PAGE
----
2. ^ G. Lenotre, Le Château de Rambouillet, six siècles d'histoire, Calmann-Lévy, Paris, 1930, reprint: Denoël, Paris, 1984, (215 pages), chapter 5: Le prince des pauvres, pp. 78-79

1911 encyclopedia

Up to date as of January 14, 2010

From LoveToKnow 1911

DREUX, a town of north-western France, capital of an arrondissement in the department of Eure-et-Loir, 27 m. N.N.W. of Chartres by rail. Pop. (1906) 8209. It is situated on the Blaise, which at this point divides into several arms. It is overlooked from the north by an eminence on which stands a ruined medieval castle; within the enclosure of this building is a gorgeous chapel, begun in 1816 by the dowager duchess of Orleans, and completed and adorned at great cost by Louis Philippe. It contains the tombs of the Orleans family, chief among them that of Louis Philippe, whose remains were removed from England to Dreux in 1876. The sculptures on the tombs and the stained glass of the chapel windows are masterpieces of modern art. The older of the two hotels-de-ville of Dreux was built in the early 16th century, chiefly by Clement Metezau, the founder of a famous family of architects, natives of the town. It is notable both for the graceful carvings of the façade and for the fine staircase and architectural details of the interior. The church of St Pierre, which is Gothic in style, contains good stained glass and other works of art. The town has a statue of the poet Jean de Rotrou, born there in 1609. Dreux is the seat of a subprefect. Among the public institutions are tribunals of first instance and of commerce, and a communal college. The manufacture of boots and shoes, metal-founding and tanning, are carried on, and there is trade in wheat and other agricultural products and poultry.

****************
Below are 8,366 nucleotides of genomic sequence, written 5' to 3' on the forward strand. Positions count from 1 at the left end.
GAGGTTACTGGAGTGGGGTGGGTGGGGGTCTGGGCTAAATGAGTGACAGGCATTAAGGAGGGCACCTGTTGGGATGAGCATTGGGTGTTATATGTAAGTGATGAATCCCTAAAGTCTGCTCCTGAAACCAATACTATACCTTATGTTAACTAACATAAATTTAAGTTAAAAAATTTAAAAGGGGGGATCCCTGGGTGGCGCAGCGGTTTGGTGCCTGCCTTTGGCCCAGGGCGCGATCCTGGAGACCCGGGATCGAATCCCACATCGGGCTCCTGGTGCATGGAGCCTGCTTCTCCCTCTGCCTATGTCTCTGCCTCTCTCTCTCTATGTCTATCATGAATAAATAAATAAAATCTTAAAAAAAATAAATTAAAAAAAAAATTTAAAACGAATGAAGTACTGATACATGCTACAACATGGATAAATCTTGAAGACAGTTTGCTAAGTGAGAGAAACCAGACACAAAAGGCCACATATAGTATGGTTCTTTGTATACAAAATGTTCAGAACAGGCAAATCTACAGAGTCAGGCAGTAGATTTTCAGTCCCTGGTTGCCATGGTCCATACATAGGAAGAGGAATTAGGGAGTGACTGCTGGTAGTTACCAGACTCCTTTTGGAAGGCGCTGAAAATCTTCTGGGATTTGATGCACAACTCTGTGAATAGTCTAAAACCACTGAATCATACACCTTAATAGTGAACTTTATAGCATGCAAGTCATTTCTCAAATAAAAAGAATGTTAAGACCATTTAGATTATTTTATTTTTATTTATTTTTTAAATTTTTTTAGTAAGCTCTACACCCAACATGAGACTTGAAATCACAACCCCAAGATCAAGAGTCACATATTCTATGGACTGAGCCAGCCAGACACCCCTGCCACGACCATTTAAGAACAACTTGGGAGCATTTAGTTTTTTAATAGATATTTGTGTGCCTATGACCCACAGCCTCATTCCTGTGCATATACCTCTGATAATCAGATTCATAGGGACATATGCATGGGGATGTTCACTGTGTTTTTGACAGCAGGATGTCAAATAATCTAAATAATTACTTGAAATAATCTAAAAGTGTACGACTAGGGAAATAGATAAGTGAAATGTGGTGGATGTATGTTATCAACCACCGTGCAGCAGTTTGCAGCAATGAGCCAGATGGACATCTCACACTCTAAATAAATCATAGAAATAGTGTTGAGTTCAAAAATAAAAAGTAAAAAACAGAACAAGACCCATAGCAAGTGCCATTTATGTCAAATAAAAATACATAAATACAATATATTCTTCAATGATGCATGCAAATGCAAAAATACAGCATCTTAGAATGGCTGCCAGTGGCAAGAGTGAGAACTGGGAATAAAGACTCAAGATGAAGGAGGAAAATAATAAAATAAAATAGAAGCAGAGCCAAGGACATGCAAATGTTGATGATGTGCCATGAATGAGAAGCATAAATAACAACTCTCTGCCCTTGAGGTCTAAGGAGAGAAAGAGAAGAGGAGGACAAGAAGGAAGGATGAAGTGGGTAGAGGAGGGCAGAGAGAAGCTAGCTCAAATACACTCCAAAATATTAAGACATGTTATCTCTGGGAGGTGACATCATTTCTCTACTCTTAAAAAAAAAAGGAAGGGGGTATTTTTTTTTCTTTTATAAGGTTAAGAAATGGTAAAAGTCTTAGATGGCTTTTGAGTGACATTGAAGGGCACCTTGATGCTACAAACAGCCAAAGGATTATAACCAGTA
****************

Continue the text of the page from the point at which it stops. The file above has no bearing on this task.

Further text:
Dreux was the capital of the Gallic tribe of the Durocasses. In 1188 it was taken and burnt by the English; and in 1562 Gaspard de Coligny, and Louis I., prince of Conde, were defeated in its vicinity by Anne de Montmorency and Francis, duke of Guise. In 1593 Henry IV. captured the town after a fortnight's siege. It was occupied by the Germans on the 9th of October 1870, was subsequently evacuated, and was again taken, on the 17th of November, by General Von Tresckow. In the 10th century Dreux was the chief town of a countship, which Odo, count of Chartres, ceded to king Robert, and Louis VI. gave to his son Robert, whose grandson Peter of Dreux, younger brother of Count Robert III., became duke of Brittany by his marriage with Alix, daughter of Constance of Brittany by her second husband Guy of Thouars. By the marriage of the countess Jeanne II. with Louis, viscount of Thouars (d. 1370), the Capetian countship of Dreux passed into the Thouars family. In 1377 and 1378, however, two of the three co-heiresses of Jeanne, Perronelle and Marguerite, sold their shares of the countship to King Charles V. Charles VI. gave it to Arnaud Amanien d'Albret, but took it back in order to give it to his brother Louis of Orleans (1407); later he gave it back to the lords of Albret. Francis of Cleves laid claim to it in the 16th century as heir of the d'Albrets of Orval, but the parlement of Paris declared the countship to be crown property. It was given to Catherine de' Medici (1539), then to Francis, duke of Alen90n (1569); it was pledged to Charles de Bourbon, count of Soissons, and through him passed to the houses of Orleans, Vendome and Conde.